The Huntress DCnU: International Women's Day Special Review: Lois Lane #1 -
Summary: The issue opens up with a flashback of a young Lois and Lucy Lane playing together on a tyre swing near a playground. Lucy climbs the tyre swing and counts on Lois to catch her even though Lois reiterates that she’s never caught her. The flashback ends with (what appears to be) a military vehicle blowing up.
In the present, an adult Lois wakes up and reflects on her inability to sleep following a coma (when did this happen?) and how her memories and dreams often intersect with one another. An hour earlier, Lois’ sister Lucy and her flatmate were asleep on their couch when some men break into their flat with guns in hand. They capture Lucy’s flatmate but Lucy manages to escape and runs to Lois’ flat on the other side of town. Lucy manages to break her way in, which wakes up Lois who suspects a burglar. Lois goes to confront her ‘burglar’ with a baseball bat and discovers her sister in the kitchen looking pretty beaten. She asks Lucy what happened, and Lucy tells her she ‘fell.’
helenawaynehuntress:TONE POLICING | Power Girl will show you her fist if you go there.
Where did the talent go Paul Levitz?
Right? It literally doesn’t feel like this is coming from the same guy writing Worlds’ Finest. :(
FAMILY | The one thing that matters most in the House of Wayne.
TONE POLICING | Power Girl will show you her fist if you go there.
POSING FOR THE CAMERA | Helena Wayne wasn't always camera shy.
Lately I’ve gotten a little confused about who Wonder Woman is because somewhere along the line she transformed into a hollow stereotype of a “butt-kicking superheroine” who mostly brandishes her sword and expresses sentiments like “Let’s fight because it makes me feel good! I don’t understand relationships! I’m a warrior!” Sigh (thankfully I read a lot of old comics too so my exposure to this is kind of tempered).
BUT the tipping point was when I read Batman/Superman Annual #1 last night. In one panel, Diana points her sword at Supergirl and goes, “You, girl.” Here, look -
UGH. I hate that I don’t like something that Greg Pak wrote because he’s one of my favorites, but: …what? Everyone except for Brian Azzarello of late (!) is writing Diana like this. Why is this what Wonder Woman has become? Does her femininity - essential to her original character - make her so weak that getting rid of it is necessary? LOL YES because as far as patriarchy is concerned feminine traits like being empathetic and nurturing are not valuable duh.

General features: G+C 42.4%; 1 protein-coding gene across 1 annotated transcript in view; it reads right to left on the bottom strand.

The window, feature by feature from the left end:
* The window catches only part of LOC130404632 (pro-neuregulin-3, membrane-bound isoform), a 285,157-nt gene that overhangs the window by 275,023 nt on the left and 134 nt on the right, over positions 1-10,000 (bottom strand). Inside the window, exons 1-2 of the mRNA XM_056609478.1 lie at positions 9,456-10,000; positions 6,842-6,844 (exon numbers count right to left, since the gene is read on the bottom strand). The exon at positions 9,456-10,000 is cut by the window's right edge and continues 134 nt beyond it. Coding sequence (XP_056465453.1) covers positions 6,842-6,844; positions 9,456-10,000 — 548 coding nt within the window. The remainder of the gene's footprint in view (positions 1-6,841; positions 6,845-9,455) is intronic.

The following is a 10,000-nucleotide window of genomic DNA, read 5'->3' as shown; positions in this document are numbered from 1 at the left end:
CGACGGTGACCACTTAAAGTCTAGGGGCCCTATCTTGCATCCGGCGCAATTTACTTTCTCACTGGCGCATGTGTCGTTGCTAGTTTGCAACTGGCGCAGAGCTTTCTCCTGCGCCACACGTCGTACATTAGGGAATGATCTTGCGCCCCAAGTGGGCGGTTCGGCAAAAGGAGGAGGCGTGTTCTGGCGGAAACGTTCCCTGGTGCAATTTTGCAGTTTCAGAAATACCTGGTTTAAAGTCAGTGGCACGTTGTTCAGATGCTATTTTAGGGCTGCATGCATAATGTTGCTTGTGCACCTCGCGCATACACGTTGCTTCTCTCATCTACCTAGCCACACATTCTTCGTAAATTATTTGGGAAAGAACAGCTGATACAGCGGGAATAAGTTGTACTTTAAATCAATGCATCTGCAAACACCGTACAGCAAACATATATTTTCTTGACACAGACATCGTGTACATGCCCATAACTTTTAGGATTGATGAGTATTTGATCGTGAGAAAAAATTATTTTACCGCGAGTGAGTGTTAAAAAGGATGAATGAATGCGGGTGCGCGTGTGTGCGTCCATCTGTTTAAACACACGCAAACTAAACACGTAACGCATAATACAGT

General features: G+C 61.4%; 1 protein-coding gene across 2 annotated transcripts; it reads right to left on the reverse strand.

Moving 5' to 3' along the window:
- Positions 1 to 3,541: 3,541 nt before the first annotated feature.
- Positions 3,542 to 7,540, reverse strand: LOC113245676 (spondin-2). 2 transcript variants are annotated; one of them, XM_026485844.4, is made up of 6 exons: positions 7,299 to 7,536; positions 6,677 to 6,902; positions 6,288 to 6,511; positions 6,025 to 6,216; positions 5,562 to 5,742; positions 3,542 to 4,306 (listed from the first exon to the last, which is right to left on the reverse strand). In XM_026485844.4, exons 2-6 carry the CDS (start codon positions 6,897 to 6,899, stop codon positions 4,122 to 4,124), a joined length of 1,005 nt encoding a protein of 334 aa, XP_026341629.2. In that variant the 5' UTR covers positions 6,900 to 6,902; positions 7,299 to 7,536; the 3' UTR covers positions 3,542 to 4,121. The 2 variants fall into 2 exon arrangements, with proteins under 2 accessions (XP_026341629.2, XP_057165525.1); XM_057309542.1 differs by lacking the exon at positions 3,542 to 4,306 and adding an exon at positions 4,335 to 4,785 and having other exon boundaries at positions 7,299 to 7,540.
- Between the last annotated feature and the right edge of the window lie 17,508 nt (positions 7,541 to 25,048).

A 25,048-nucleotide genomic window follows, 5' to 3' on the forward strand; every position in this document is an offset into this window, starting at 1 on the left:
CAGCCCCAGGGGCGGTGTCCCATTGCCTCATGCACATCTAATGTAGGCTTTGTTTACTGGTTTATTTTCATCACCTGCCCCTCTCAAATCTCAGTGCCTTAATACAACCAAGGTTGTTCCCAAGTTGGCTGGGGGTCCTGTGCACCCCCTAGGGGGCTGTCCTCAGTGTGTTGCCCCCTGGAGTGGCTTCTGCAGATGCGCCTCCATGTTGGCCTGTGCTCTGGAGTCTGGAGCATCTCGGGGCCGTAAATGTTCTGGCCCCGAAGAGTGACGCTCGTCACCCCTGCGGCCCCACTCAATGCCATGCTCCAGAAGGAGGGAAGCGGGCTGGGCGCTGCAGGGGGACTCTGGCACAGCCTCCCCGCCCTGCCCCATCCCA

This kind of stuff depresses me (and I didn’t expect to find it in B/S Annual), but, like I said, luckily I’m addicted to the Golden Age stuff so I came across another set of panels last night too -
Loving and strong - that’s Wonder Woman! It’s *so* remarkable that she ever came to be and it’s a bummer that she was more radical in the 1940s than she is in the 2010s. I can only dread what they’re going to do next with her character.
And with that… Happy International Women’s Day, y’all. My feminism doesn’t center on Wonder Woman but she’s an important part of my story and she’s important to a lot of my sisters in solidarity as well!
—Batman/Superman Annual #1 (2014) by Greg Pak & Jae Lee; Wonder Woman #27 (1948) by William Moulton Marston & HG Peter
Excellent post! I agree with every word here.
This is disappointing coming from Pak who is also one of my favourites, but at the same time I won’t be surprised either if he’s following suit with editorial mandate. I don’t agree with the direction Azzarello took Diana’s mythos either, but he has admittedly had a better handle on her characterisation.
That said, I decided to skip out on this Annual since it was following up on the Mongul storyline I didn’t care about, this makes me glad I didn’t pick it up. Not worth the $6.00 that would’ve been spent.
Anonymous asked: What are your thoughts on CW introducing Harley Quinn on the Arrow show?
My thoughts are Arrow is still shit regardless of who they bring in to bank on the success of Batman.
I did and I did not like how she was presented on the show.
It was—more than anything—an insulting misrepresentation of her character to make Oliver Queen look more sympathetic than he actually was. To add further insult to her injury, her character was completely repurposed to function as the ‘psychotic ex-girlfriend’ while reattributing some of the more recognisable aspects of her own origin and character to Oliver.
For example, the Queen family has never known to be involved in organised crime, nor was organised crime ever a factor in Oliver’s decision to become a costumed vigilante. He was also never known for being a ‘dark and edgy’ superhero with a grey area for killing men he judges to be too dangerous to be left alive. At best, comic book Ollie has made rare exceptions with villains who have hurt his family (like the maiming of Roy Harper and the death of his daughter Lian), but a willingness to kill was never a part of his modus operandi. That was always more unique to the Huntress.
All in all, a combination of the show’s complete mishandling of the Huntress and their tendency to use women as props put me off from giving the show another chance. I only got as far as the last episode of series 1 for John Barrowman as Merlyn/The Dark Archer, but have since gotten off that train and haven’t been back.